Science and Tech


Rising Sea Levels Threaten Miami And Other Coastal Cities

A new study outlines when coastal cities have to reduce their carbon emissions before the risk of sea level flooding increases.
Posted at 7:44 PM, Oct 13, 2015

We might be saying goodbye to Miami, New Orleans and basically the entire U.S. coast, according to a new study

Published in the Proceedings of the National Academy of Sciences, the study looked at the impact of carbon emissions on coastal cities and calculated when it would be too late to save those cities by cutting emissions. (Video via NASA)

These coastal doomsday projections are nothing new. There have been many sea level studies, and scientists generally project the sea level will rise 4 to 6 meters by the year 2100. (Video via NASA)

But this study stresses "lock in dates" for each city, a kind of climate deadline were, if emissions aren't drastically cut back by a certain year, at least part of that city is going underwater. (Video via NASA)

Miami and New Orleans have already passed their lock in dates. Meanwhile, New York has until 2095 and Sacramento has until 2050. (Video via The National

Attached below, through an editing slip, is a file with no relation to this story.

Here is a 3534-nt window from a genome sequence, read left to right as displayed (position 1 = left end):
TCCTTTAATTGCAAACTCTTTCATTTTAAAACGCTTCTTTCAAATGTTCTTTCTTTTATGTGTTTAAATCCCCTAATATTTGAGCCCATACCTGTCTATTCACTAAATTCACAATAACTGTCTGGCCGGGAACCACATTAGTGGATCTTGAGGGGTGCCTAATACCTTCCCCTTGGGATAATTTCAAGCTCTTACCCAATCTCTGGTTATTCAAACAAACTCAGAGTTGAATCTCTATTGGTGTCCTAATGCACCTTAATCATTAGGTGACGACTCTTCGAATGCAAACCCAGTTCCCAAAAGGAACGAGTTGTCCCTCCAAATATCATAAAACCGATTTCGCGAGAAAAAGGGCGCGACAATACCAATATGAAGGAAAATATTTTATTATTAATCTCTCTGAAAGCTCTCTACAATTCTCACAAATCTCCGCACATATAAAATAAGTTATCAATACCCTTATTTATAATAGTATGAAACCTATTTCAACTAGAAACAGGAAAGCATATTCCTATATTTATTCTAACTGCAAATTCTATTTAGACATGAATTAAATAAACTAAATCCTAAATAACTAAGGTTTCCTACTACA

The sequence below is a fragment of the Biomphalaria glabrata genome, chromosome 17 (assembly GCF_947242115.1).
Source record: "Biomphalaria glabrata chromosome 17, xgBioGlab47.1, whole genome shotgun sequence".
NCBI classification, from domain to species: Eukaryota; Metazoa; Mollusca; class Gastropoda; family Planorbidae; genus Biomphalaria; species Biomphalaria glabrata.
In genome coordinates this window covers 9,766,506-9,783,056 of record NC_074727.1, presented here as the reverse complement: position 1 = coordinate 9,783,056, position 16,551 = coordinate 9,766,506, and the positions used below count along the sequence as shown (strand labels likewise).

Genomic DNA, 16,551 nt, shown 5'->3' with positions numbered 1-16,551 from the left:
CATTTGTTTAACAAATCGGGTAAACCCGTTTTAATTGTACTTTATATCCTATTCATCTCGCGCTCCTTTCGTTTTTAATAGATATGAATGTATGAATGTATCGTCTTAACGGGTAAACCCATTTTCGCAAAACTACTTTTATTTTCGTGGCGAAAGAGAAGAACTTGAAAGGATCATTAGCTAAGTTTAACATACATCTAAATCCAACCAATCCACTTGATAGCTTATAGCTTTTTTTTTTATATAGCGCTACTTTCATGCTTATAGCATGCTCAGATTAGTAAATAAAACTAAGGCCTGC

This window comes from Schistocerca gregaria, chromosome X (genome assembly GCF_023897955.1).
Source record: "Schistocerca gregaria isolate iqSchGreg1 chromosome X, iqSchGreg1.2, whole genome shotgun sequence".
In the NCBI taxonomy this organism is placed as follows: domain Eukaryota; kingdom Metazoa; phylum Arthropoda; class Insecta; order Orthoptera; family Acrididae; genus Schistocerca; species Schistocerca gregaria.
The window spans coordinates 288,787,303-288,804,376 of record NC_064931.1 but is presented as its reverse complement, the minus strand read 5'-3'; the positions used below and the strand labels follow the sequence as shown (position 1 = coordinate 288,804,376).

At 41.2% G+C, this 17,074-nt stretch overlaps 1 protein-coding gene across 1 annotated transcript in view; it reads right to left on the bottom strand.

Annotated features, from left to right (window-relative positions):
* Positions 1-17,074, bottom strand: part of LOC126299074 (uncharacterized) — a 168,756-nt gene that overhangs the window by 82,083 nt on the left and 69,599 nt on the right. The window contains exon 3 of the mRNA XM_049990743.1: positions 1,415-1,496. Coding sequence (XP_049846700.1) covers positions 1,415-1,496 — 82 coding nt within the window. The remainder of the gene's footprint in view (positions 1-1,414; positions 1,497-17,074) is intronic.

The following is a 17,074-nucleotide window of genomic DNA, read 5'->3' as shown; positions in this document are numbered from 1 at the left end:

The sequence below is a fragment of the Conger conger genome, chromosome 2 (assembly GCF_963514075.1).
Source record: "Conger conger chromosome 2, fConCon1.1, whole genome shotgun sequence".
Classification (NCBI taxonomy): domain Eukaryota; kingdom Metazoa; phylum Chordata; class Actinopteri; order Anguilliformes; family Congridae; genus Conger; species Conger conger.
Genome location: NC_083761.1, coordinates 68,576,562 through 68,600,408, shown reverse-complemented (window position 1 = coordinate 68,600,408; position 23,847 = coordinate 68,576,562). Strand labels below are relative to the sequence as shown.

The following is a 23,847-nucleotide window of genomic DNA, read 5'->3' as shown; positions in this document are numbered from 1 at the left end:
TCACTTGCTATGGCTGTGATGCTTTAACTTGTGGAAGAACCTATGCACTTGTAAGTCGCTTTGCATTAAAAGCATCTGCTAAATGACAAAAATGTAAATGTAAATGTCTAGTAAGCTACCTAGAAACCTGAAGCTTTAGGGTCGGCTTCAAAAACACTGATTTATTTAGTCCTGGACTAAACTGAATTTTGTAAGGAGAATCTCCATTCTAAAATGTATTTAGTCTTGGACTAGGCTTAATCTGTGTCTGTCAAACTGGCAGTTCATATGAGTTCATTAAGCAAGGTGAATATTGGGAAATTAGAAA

But apparently there's hope for some cities. Researchers believe that extreme cuts to carbon emissions and a shift to using more renewable energy could stop the trend. (Video via CNN)

The lead author of the study told CBS: "We are not talking about a sea level rise happening tomorrow. Instead, we are talking about what could happen if the genie we let out of the bottle continues to grow. We are talking about what could happen if we continue to emit this much carbon into the atmosphere."

But these dates shouldn't be taken as set in stone, because there are so many factors at play, no two doomsday studies are alike. For instance, a recent NASA study concluded it's already too late to stave off sea level rise, while the U.N.'s climate panel says that tipping point is years away. 

This video includes an image from Getty Images.